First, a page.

ISLAMABAD: A task force comprising IT experts constituted by the Election Commission of Pakistan (ECP) to examine the possibility of introducing internet voting facility for overseas Pakistanis has warned that the system is likely to be attacked by foreign governments and intelligence agencies.

A report of the task force made public by the ECP says foreign agencies pose an entirely different class of threat as compared to normal hackers. These organisations typically have vast resources and capabilities at their disposal. Their attacks can be extremely stealthy and of a magnitude that is sometimes difficult for a layman to even comprehend.

The task force says the system does not provide ballot secrecy as required under Clause 94 of the Elections Act, 2017, and Article 226 of the Constitution. The shortcoming is inherent to the proposed model of internet voting system.

It notes that casting votes outside a poll-booth environment typically enables vote buying and voter coercion. There is a real possibility that votes will be bought and sold overseas in regions where the ECP has no mandate to investigate or prosecute such attempts.

“We discover that users can easily mount attacks on this system using their web browsers, whereby they can cast votes for whichever national and provincial seat they choose, regardless of their constituency. These attacks can be launched with moderate technical ability and can easily be automated to manipulate votes at a large scale,” the report says.

The task force also talks of possibility of phishing attacks, whereby an attacker creates doubt and confusion in the minds of voters with fake and misleading emails. “We successfully sent fake emails addressed from Nadra, with content of our choice, which directed voters to a fake voting website, identical to the iVOTE portal in appearance.”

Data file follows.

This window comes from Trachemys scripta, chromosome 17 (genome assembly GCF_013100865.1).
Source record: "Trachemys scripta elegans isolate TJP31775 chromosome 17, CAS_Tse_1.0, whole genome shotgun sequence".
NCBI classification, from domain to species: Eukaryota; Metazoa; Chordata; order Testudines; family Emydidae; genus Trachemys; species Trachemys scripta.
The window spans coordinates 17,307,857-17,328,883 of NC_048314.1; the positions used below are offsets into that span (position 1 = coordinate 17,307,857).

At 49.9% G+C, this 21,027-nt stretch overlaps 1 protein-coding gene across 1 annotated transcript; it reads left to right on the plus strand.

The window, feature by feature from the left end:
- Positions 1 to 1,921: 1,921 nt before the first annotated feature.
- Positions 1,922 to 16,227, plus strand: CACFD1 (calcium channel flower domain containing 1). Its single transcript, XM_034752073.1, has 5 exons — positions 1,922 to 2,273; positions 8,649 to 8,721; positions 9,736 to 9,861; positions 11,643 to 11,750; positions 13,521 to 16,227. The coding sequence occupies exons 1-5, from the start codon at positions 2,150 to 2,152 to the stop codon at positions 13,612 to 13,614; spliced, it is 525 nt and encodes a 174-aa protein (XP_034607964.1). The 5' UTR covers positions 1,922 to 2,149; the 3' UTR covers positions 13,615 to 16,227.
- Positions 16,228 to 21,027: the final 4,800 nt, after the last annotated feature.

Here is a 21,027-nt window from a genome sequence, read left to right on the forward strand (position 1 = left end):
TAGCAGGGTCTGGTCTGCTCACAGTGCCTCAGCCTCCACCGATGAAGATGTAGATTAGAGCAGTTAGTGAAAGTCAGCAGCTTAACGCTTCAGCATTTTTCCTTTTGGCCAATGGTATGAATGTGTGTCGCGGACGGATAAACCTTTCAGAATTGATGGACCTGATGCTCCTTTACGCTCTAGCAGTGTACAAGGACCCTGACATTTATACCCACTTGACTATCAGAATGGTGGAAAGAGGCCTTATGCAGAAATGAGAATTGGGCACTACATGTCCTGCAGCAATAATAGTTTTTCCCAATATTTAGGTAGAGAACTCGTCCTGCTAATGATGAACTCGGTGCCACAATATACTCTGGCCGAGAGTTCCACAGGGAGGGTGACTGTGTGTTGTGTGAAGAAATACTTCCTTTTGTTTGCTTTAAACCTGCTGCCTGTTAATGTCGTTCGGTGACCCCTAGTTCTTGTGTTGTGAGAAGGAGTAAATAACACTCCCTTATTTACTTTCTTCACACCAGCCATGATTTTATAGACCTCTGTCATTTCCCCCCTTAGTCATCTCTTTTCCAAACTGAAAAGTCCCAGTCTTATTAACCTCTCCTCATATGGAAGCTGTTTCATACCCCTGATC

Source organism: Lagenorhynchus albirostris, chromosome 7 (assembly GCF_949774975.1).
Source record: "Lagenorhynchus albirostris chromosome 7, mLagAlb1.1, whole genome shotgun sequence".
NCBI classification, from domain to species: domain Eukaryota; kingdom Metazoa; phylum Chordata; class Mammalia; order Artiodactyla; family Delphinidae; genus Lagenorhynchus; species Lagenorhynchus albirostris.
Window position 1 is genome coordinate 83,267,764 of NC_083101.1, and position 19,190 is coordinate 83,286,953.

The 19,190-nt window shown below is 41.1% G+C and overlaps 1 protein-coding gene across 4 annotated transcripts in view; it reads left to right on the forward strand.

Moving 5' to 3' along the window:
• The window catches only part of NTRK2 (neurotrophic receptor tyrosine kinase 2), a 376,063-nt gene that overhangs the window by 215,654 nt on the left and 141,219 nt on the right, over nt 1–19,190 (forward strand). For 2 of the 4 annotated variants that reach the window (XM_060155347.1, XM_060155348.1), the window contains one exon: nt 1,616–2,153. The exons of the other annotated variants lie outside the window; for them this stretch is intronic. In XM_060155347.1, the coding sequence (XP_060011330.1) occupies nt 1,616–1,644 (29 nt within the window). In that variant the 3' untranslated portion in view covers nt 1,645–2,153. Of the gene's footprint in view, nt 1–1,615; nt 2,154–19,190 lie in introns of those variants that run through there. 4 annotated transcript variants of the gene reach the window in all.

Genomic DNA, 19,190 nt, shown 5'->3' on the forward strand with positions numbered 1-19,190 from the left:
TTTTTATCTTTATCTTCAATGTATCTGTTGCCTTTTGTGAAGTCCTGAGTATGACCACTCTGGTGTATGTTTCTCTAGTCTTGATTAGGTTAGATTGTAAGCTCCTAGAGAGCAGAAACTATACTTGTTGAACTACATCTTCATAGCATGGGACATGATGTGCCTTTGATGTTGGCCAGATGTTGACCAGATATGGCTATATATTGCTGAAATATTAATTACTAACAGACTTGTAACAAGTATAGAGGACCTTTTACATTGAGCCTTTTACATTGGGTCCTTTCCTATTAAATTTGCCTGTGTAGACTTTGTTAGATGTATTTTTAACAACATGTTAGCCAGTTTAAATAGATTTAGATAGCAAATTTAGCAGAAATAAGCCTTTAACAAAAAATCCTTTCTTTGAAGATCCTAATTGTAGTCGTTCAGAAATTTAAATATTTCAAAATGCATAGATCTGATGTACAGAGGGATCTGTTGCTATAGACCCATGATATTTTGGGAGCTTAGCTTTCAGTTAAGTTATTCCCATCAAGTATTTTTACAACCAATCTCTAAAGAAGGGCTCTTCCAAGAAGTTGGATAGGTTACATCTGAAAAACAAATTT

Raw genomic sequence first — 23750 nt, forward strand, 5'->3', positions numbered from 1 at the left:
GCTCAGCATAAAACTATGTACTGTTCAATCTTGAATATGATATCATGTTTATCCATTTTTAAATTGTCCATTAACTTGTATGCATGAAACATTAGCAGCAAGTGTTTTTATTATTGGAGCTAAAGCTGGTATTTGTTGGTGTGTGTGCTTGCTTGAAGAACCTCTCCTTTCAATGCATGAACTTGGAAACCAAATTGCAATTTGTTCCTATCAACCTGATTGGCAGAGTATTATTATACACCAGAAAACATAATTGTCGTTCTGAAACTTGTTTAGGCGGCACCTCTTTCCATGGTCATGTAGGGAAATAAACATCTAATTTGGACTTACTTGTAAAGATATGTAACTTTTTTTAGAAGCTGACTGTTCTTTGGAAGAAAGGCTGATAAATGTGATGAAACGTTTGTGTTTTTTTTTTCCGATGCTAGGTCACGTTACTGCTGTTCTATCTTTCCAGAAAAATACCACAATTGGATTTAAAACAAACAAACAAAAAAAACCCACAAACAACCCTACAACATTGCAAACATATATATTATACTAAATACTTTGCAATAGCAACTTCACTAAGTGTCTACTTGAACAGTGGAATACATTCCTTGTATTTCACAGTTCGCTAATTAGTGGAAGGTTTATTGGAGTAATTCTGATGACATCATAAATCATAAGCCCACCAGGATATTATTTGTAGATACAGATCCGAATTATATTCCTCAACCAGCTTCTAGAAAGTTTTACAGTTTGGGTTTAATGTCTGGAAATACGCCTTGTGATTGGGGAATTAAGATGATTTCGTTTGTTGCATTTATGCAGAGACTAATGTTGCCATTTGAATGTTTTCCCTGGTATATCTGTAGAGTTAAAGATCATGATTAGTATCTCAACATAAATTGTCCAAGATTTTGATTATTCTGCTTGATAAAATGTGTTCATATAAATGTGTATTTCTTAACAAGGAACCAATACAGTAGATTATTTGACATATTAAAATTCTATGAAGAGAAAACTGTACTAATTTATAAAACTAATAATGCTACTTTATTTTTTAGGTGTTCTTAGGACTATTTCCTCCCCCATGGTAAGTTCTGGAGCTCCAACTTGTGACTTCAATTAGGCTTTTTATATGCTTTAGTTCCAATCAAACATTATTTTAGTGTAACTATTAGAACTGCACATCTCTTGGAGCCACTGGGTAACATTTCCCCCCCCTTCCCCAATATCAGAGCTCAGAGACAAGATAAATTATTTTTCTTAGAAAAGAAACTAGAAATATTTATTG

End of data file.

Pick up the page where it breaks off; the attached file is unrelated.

It says that iVOTE employs certain third-party security components which have been phased out because their security has been demonstrably compromised. These components can be exploited by attackers using freely available tools.

It warns that lack of planning also poses considerable security risk in that certain critical security processes are vulnerable to insider attacks, that is, certain system operators may be in a position to attack the system from within and modify the results.

Protection against such attacks requires formulation of security policies, procedural controls, security clearances, etc, which are very intensive and time-consuming processes.

Ideally new voting systems should be deployed progressively, starting with mock trials, deployment in surveys and non-political elections, followed by small-scale elections, and then scaling up over a period of years.

This approach — undertaken by countries like Switzerland and Estonia — has the advantage of identifying vulnerabilities at every step, while at the same time containing the risk appropriately. This also enables voters to become more familiar with the system and for developers to incorporate improvements in the system.

Published in Dawn, August 15th, 2018